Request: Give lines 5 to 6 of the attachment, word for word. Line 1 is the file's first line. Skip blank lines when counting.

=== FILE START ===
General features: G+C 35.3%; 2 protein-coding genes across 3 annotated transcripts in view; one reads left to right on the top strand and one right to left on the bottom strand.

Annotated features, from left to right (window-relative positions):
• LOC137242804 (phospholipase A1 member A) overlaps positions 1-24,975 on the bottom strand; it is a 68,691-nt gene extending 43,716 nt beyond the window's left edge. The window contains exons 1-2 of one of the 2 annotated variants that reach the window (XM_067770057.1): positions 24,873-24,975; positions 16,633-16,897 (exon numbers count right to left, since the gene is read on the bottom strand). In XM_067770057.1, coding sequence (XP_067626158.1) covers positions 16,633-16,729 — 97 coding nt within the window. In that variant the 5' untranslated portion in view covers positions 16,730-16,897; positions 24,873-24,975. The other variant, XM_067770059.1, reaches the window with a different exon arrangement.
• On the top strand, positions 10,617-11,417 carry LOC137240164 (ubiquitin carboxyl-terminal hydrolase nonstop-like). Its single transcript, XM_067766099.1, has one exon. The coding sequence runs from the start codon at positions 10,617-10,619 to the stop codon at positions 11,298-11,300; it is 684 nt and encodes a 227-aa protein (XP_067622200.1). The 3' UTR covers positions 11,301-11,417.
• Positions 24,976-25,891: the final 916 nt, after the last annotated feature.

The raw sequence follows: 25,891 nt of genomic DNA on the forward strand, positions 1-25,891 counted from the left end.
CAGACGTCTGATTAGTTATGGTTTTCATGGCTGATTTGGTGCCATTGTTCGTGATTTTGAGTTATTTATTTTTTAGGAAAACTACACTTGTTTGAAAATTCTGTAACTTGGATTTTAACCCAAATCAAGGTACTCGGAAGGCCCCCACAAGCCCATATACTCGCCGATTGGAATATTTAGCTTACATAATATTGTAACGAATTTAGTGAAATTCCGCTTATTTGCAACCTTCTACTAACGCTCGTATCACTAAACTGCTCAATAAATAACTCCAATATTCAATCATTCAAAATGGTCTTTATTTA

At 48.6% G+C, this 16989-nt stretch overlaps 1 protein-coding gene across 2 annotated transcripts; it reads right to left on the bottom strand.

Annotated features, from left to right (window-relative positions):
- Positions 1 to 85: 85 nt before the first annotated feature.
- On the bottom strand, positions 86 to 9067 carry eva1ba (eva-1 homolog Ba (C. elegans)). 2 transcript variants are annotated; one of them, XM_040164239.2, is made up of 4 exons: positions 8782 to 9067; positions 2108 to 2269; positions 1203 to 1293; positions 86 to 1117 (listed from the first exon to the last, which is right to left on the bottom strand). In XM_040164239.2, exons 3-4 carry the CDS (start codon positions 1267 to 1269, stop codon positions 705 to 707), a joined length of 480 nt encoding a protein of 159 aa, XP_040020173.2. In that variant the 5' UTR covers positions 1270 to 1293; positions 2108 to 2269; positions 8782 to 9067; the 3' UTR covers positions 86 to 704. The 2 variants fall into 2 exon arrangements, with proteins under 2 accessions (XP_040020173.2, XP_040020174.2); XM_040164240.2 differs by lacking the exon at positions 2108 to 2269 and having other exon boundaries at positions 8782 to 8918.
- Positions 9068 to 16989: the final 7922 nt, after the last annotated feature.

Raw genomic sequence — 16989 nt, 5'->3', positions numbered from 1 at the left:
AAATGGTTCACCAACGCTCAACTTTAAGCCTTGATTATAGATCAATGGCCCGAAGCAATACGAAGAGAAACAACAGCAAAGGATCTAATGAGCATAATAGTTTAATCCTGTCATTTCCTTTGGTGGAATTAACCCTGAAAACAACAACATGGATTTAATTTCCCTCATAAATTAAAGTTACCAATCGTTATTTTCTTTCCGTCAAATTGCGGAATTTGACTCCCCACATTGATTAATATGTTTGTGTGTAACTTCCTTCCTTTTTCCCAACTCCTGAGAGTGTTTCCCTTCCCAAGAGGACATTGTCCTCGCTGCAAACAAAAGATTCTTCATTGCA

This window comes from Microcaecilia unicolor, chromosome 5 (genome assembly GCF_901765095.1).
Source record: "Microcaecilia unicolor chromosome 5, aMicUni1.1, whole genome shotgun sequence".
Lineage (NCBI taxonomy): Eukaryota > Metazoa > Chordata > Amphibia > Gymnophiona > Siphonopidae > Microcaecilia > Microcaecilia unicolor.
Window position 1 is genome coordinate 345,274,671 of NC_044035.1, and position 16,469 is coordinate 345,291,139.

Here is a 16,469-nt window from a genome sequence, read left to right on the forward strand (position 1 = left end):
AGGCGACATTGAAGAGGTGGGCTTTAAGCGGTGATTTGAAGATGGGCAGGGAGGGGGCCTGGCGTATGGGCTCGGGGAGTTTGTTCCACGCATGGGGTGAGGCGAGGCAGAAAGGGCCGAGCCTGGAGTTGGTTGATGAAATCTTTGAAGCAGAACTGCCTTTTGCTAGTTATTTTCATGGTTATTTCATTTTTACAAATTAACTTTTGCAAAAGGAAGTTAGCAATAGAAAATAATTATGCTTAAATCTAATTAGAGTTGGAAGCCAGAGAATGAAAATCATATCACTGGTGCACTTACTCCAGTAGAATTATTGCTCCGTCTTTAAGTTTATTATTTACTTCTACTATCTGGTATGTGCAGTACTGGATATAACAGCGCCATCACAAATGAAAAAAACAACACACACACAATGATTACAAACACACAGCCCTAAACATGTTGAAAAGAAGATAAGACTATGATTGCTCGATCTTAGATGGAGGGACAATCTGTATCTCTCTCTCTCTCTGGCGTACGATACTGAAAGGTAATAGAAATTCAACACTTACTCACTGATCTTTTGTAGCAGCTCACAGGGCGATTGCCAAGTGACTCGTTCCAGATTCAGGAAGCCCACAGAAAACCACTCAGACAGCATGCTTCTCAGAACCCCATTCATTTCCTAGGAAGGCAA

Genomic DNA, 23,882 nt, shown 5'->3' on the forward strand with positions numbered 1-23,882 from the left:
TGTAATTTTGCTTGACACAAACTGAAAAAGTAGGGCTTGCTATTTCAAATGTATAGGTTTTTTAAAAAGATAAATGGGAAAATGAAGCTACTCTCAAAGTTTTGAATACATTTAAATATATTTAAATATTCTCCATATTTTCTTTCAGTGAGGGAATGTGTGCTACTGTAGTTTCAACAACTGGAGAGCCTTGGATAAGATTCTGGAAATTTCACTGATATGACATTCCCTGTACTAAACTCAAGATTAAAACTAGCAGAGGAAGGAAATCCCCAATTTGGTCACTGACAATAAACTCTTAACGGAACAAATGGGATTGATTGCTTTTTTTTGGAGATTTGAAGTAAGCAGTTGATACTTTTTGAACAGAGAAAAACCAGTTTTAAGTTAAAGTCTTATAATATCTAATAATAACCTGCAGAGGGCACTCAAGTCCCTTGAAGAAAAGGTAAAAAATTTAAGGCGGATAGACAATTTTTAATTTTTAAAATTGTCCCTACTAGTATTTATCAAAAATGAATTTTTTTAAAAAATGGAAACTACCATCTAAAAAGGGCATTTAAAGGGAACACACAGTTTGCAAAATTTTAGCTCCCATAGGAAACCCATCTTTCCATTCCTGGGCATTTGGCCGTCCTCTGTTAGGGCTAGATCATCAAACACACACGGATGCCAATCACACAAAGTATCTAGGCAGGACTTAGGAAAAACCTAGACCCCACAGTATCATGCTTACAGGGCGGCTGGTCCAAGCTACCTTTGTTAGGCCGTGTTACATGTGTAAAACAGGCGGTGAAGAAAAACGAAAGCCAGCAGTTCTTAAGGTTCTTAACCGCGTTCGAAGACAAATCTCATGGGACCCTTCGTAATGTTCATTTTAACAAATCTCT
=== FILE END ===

• Positions 24,976-25,891: the final 916 nt, after the last annotated feature.

The raw sequence follows: 25,891 nt of genomic DNA on the forward strand, positions 1-25,891 counted from the left end.